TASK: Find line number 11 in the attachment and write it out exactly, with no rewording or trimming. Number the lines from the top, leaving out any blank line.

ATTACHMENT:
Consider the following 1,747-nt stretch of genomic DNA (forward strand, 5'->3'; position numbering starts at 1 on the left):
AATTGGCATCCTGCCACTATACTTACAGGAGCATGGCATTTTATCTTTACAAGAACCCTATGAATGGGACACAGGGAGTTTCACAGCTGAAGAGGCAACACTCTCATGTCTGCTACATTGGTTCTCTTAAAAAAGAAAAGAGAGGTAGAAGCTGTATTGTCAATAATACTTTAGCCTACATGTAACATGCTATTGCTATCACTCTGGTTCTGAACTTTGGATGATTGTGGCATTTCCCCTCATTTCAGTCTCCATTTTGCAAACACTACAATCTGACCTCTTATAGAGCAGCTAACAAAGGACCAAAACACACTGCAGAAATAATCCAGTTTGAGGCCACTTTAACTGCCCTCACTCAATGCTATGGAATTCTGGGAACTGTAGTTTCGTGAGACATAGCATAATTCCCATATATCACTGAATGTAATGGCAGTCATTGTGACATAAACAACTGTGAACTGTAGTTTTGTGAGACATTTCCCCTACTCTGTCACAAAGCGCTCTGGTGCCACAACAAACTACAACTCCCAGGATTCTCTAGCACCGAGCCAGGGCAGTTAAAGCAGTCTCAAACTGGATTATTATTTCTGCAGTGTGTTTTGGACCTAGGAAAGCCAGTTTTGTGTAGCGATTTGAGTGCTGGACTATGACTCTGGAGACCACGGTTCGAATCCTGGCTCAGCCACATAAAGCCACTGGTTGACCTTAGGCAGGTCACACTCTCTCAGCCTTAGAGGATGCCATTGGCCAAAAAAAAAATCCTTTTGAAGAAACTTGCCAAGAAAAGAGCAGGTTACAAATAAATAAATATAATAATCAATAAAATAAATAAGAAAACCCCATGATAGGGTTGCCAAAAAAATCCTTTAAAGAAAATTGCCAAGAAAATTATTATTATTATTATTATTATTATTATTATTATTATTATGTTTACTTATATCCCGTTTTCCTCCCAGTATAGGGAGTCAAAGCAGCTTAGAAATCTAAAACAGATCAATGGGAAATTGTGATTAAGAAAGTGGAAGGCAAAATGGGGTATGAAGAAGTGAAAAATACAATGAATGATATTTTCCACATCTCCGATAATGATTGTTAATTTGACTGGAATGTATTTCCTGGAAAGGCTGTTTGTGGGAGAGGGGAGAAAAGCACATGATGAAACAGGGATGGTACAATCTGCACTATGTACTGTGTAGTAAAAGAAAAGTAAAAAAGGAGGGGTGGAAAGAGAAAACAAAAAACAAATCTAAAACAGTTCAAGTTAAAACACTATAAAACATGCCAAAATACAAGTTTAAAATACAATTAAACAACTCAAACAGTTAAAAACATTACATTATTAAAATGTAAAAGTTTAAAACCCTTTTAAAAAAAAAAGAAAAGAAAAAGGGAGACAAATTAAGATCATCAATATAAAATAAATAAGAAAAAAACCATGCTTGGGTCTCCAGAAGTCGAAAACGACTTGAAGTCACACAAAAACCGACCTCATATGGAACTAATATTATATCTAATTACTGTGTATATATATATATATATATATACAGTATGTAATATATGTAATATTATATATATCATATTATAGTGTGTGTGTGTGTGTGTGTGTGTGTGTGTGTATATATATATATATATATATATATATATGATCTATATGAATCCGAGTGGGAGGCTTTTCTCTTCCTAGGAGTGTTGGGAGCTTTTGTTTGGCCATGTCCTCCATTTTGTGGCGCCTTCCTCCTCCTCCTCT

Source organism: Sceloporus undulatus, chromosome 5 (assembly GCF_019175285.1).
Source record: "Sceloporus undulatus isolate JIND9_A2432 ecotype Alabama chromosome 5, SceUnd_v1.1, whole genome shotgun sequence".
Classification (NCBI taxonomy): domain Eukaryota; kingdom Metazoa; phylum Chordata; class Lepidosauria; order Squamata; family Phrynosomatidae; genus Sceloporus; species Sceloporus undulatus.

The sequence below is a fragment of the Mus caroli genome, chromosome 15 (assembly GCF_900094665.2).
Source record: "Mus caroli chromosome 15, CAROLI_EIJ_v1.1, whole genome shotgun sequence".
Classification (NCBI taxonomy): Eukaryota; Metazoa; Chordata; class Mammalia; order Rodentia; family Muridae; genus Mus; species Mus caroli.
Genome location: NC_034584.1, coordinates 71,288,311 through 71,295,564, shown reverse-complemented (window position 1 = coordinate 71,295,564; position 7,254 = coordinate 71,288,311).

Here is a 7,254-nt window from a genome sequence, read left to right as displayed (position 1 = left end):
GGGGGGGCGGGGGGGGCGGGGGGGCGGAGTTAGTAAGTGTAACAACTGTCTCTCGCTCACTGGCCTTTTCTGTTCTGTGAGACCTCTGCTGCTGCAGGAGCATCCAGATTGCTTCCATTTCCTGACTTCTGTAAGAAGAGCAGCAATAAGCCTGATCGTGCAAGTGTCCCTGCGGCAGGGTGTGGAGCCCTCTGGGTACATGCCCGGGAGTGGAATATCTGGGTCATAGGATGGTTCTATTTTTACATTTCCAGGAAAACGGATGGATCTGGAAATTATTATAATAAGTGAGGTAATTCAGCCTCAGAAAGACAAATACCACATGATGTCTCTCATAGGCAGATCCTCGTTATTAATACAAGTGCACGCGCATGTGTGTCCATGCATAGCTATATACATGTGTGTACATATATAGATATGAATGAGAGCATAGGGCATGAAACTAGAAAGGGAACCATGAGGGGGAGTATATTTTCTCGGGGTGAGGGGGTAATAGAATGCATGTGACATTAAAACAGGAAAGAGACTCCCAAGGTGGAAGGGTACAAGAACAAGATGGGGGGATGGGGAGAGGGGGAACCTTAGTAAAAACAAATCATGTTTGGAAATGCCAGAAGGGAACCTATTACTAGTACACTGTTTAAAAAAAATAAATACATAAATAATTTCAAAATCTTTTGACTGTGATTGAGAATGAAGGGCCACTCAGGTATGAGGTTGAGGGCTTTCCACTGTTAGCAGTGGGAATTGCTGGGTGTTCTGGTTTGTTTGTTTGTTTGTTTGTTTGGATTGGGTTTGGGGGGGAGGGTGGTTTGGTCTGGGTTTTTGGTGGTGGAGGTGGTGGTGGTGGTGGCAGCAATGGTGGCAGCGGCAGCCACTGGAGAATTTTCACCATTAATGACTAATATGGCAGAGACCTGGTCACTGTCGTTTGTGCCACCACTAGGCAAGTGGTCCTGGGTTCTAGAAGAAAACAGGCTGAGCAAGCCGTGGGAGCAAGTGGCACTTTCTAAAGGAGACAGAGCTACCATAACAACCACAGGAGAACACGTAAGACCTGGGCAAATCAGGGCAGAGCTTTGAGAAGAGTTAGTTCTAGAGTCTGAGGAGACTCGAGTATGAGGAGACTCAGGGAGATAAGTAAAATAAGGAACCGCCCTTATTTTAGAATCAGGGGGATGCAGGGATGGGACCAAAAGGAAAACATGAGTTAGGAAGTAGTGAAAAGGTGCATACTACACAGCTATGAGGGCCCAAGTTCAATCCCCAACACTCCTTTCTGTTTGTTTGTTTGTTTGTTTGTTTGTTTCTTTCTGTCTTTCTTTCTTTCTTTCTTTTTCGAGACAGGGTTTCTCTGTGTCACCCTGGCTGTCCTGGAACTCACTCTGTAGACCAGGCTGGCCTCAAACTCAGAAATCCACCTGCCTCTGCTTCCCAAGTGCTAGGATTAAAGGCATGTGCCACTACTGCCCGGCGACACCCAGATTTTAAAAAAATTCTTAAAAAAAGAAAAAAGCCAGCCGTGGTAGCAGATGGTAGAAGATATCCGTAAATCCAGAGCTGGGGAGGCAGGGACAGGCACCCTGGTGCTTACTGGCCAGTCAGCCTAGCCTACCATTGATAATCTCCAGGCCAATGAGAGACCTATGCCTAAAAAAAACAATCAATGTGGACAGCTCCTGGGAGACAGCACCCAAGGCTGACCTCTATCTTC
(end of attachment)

GGGGGGGCGGGGGGGGCGGGGGGGCGGAGTTAGTAAGTGTAACAACTGTCTCTCGCTCACTGGCCTTTTCTGTTCTGTGAGACCTCTGCTGCTGCAGGAGCATCCAGATTGCTTCCATTTCCTGACTTCTGTAAGAAGAGCAGCAATAAGCCTGATCGTGCAAGTGTCCCTGCGGCAGGGTGTGGAGCCCTCTGGGTACATGCCCGGGAGTGGAATATCTGGGTCATAGGATGGTTCTATTTTTACATTTCCAGGAAAACGGATGGATCTGGAAATTATTATAATAAGTGAGGTAATTCAGCCTCAGAAAGACAAATACCACATGATGTCTCTCATAGGCAGATCCTCGTTATTAATACAAGTGCACGCGCATGTGTGTCCATGCATAGCTATATACATGTGTGTACATATATAGATATGAATGAGAGCATAGGGCATGAAACTAGAAAGGGAACCATGAGGGGGAGTATATTTTCTCGGGGTGAGGGGGTAATAGAATGCATGTGACATTAAAACAGGAAAGAGACTCCCAAGGTGGAAGGGTACAAGAACAAGATGGGGGGATGGGGAGAGGGGGAACCTTAGTAAAAACAAATCATGTTTGGAAATGCCAGAAGGGAACCTATTACTAGTACACTGTTTAAAAAAAATAAATACATAAATAATTTCAAAATCTTTTGACTGTGATTGAGAATGAAGGGCCACTCAGGTATGAGGTTGAGGGCTTTCCACTGTTAGCAGTGGGAATTGCTGGGTGTTCTGGTTTGTTTGTTTGTTTGTTTGTTTGGATTGGGTTTGGGGGGGAGGGTGGTTTGGTCTGGGTTTTTGGTGGTGGAGGTGGTGGTGGTGGTGGCAGCAATGGTGGCAGCGGCAGCCACTGGAGAATTTTCACCATTAATGACTAATATGGCAGAGACCTGGTCACTGTCGTTTGTGCCACCACTAGGCAAGTGGTCCTGGGTTCTAGAAGAAAACAGGCTGAGCAAGCCGTGGGAGCAAGTGGCACTTTCTAAAGGAGACAGAGCTACCATAACAACCACAGGAGAACACGTAAGACCTGGGCAAATCAGGGCAGAGCTTTGAGAAGAGTTAGTTCTAGAGTCTGAGGAGACTCGAGTATGAGGAGACTCAGGGAGATAAGTAAAATAAGGAACCGCCCTTATTTTAGAATCAGGGGGATGCAGGGATGGGACCAAAAGGAAAACATGAGTTAGGAAGTAGTGAAAAGGTGCATACTACACAGCTATGAGGGCCCAAGTTCAATCCCCAACACTCCTTTCTGTTTGTTTGTTTGTTTGTTTGTTTGTTTCTTTCTGTCTTTCTTTCTTTCTTTCTTTTTCGAGACAGGGTTTCTCTGTGTCACCCTGGCTGTCCTGGAACTCACTCTGTAGACCAGGCTGGCCTCAAACTCAGAAATCCACCTGCCTCTGCTTCCCAAGTGCTAGGATTAAAGGCATGTGCCACTACTGCCCGGCGACACCCAGATTTTAAAAAAATTCTTAAAAAAAGAAAAAAGCCAGCCGTGGTAGCAGATGGTAGAAGATATCCGTAAATCCAGAGCTGGGGAGGCAGGGACAGGCACCCTGGTGCTTACTGGCCAGTCAGCCTAGCCTACCATTGATAATCTCCAGGCCAATGAGAGACCTATGCCTAAAAAAAACAATCAATGTGGACAGCTCCTGGGAGACAGCACCCAAGGCTGACCTCTATCTTC